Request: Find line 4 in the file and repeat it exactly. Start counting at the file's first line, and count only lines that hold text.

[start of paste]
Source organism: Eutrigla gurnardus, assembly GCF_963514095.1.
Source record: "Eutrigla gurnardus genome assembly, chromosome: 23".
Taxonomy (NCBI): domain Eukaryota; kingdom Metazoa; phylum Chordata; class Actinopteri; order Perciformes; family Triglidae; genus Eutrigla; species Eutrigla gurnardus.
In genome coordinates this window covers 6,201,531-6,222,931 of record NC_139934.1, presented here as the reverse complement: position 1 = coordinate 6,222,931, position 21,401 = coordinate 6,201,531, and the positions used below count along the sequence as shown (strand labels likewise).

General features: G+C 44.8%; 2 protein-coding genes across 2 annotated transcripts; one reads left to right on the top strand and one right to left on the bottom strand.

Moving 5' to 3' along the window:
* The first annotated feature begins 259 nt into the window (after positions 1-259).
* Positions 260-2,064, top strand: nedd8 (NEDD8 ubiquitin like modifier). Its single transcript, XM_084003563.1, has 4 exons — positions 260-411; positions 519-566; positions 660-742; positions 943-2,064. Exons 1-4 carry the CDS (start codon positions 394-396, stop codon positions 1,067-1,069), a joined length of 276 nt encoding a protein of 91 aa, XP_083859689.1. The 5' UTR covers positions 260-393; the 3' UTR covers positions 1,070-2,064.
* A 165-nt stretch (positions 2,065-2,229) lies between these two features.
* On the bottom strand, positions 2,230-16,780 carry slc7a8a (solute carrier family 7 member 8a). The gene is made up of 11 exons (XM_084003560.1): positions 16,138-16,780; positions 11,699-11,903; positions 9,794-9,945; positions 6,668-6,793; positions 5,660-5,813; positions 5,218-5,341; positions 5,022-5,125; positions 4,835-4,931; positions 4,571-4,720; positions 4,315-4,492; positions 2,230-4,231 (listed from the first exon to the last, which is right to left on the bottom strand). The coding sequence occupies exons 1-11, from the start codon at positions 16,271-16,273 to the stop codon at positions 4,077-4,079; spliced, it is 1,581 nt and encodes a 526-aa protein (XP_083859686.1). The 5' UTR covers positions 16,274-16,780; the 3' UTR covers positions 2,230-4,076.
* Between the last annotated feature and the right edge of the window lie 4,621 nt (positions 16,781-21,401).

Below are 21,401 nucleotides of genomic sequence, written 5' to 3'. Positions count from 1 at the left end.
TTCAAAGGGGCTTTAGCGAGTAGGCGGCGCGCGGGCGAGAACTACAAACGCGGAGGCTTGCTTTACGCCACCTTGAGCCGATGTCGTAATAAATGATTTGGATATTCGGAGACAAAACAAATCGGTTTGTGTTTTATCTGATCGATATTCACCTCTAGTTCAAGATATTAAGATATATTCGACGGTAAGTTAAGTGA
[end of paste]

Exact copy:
In genome coordinates this window covers 6,201,531-6,222,931 of record NC_139934.1, presented here as the reverse complement: position 1 = coordinate 6,222,931, position 21,401 = coordinate 6,201,531, and the positions used below count along the sequence as shown (strand labels likewise).